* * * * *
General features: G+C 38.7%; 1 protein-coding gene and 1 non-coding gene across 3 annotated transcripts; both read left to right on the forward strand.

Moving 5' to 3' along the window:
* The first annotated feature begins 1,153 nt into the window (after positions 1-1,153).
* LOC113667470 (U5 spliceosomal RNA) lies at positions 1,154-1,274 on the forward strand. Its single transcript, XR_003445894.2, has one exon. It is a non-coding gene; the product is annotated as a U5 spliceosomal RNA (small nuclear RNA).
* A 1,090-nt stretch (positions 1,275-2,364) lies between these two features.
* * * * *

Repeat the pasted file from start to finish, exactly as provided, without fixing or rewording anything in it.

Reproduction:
General features: G+C 38.7%; 1 protein-coding gene and 1 non-coding gene across 3 annotated transcripts; both read left to right on the forward strand.

Moving 5' to 3' along the window:
* The first annotated feature begins 1,153 nt into the window (after positions 1-1,153).
* LOC113667470 (U5 spliceosomal RNA) lies at positions 1,154-1,274 on the forward strand. Its single transcript, XR_003445894.2, has one exon. It is a non-coding gene; the product is annotated as a U5 spliceosomal RNA (small nuclear RNA).
* A 1,090-nt stretch (positions 1,275-2,364) lies between these two features.